Confused about the labels you see on food?

In recent years there has been a proliferation of social justice and fair trade market claims leading to consumer confusion. Consumers are bombarded with claims, many of which are not applied consistently, lack relevant meaning, or do not tell the whole story of a product or program. At the same time, many organizations and companies are making tremendous progress in setting standards for fair trade and social justice or implementing fair business practices. There is a danger that these legitimate programs and practices will become indistinguishable from false or misleading claims without a more objective consumer education and outreach campaign. To address the need, the Domestic Fair Trade Association created an evaluation program using its own principles as criteria for distinguishing between claims. Thus far the DFTA has evaluated six prominent fair trade and social justice certification programs to help consumers identify programs that reflect the DFTA’s vision of just, healthy, and sustainable food system. Food Justice Certified received high ratings. To view the evaluations please visit www.fairfacts.thedfta.org

Joe Romano, Marketing Manager, says: “Green Star is thrilled to partner with the Agricultural Justice Program by receiving their Food Justice Certification. We are pleased not only to receive Food Justice Certification ourselves, but to promote the fair business practices it represents to our members, shoppers and to our community as a whole. Having a standard that “measures what matters” ensures that workers and producers are fairly treated. This type of certification is long overdue, and we are happy to be one of the first of what will hopefully be many businesses committed to this kind of objective evaluation, so that “Food Justice for All” becomes the standard for businesses, communities, and individuals.

The Piggery Eatery and Butcher Shop in Ithaca sells meat from its own farm’s heritage breeds of pasture raised pork as well as providing an outlet for other area livestock farms that adhere to its rigorous standards for humane treatment of the animals and sustainable growing practices. Guided by owners Heather Sandford and Brad Marshall, the staff of seven makes gourmet charcuterie and sausages as well as butchery, and is expanding into wholesale markets. Heather Sanford, co-owner and manager explains their decision to apply for AJP certification: “The Piggery has long been interested in supporting and recognizing the faces behind agricultural work. There have been many wonderful discussions and actions centered around the treatment of our lands and livestock, but we strongly feel that more needs to be done to honor the people behind agriculture. Food Justice Certification has been integral in helping us work toward that goal.”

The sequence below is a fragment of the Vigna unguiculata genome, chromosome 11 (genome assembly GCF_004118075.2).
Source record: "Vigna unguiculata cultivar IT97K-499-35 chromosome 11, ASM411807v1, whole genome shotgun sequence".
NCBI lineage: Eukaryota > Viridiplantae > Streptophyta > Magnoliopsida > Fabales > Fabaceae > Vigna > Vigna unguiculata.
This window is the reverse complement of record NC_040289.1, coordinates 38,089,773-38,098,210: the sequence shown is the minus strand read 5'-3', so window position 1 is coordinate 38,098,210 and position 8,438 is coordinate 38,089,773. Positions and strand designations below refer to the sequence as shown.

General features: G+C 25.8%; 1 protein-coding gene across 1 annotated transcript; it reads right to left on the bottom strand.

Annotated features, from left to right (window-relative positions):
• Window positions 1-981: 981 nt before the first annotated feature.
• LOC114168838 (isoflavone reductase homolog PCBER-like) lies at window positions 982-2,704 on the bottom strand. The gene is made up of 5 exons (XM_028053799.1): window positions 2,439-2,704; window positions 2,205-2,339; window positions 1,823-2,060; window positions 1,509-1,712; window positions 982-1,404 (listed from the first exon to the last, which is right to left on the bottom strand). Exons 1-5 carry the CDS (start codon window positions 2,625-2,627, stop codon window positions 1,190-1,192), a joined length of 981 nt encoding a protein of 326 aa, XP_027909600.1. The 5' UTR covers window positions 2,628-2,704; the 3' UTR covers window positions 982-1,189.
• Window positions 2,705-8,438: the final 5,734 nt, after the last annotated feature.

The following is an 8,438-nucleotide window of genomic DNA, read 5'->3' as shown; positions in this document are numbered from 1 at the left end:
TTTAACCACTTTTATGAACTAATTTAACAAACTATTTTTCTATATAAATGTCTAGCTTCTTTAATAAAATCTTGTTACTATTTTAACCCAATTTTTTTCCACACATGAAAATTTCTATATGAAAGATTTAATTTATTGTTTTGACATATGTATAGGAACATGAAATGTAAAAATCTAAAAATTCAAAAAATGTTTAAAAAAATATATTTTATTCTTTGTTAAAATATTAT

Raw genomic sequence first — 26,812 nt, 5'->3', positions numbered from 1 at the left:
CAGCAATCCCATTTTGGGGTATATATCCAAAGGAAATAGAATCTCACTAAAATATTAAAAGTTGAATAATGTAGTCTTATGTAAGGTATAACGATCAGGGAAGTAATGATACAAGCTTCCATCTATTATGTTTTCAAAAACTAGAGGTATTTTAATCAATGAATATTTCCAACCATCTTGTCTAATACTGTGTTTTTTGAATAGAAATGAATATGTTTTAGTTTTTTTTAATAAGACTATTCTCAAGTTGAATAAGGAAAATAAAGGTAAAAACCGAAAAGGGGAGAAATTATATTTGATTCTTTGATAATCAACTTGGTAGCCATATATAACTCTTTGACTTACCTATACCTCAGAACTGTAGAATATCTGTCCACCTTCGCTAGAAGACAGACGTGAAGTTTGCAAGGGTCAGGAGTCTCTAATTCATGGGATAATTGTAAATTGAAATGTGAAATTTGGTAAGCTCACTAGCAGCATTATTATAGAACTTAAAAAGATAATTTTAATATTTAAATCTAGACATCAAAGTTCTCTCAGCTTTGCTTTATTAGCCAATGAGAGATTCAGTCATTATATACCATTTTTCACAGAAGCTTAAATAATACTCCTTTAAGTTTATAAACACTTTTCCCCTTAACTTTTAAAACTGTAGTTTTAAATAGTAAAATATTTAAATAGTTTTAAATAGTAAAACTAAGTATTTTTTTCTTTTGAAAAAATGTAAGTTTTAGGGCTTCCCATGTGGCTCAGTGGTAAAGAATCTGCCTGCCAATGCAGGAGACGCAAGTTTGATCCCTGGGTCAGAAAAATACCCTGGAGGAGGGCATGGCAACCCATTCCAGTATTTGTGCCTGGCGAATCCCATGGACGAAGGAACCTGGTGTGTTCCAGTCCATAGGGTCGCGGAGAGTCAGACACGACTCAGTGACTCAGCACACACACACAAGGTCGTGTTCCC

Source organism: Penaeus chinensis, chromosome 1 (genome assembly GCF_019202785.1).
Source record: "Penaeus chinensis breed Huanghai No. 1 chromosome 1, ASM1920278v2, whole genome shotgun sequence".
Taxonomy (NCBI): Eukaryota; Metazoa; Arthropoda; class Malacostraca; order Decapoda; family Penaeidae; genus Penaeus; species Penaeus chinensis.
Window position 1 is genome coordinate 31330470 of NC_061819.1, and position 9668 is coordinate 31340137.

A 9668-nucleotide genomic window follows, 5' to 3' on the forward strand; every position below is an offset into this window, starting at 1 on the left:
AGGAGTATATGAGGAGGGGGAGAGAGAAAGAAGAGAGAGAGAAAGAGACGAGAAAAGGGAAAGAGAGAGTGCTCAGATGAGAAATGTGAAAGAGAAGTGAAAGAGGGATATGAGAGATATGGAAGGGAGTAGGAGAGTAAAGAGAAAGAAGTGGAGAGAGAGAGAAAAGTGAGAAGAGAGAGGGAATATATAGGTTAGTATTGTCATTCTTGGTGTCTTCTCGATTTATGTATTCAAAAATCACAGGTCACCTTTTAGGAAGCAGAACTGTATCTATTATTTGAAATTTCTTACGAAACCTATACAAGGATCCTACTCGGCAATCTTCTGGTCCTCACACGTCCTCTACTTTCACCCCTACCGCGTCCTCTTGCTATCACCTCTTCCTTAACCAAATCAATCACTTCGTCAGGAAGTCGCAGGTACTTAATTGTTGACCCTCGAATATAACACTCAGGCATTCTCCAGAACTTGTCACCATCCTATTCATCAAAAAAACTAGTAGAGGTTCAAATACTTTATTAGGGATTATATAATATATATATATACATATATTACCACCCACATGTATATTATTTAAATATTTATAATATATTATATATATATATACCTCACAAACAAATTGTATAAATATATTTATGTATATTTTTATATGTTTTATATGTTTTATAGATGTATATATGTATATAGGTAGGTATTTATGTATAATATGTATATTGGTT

Growing numbers of the customers in NY who are enthusiastic shoppers for local foods want to know how the people who grow, wash, process and serve that food are treated. By adopting AJP standards, West Haven Farm, Green Star and the Piggery are providing this kind of transparency with the assurance that a third party has verified compliance.

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Heather Sanford, one of the owners of The Piggery, answers questions surrounded by trainees and certification inspector Denise Aguero

If the local food movement begins demanding that farmers, farm workers and all food workers make living wages with full benefits, (health care, compensation for injuries and unemployment, and retirement) from a 40 hour week, we may start moving towards an agriculture that will sustain us into a future worth living. And that is what the Agricultural Justice Project is all about – a set of tools to help build value chains, changing relationships to bring into practical everyday life the Principle of Fairness that is basic to organic agriculture all over the world.

For the full standards in English and Spanish, and more information about the Agricultural Justice Project and Food Justice Certification, visit www.agriculturaljusticeproject.org.

Elizabeth Henderson, an organic farmer and member of the Board of NOFA-NY, is the representative of NOFA to the Board of the Agricultural Justice Project. She can be reached at 585-764-8471, elizabethhenderson13@gmail.com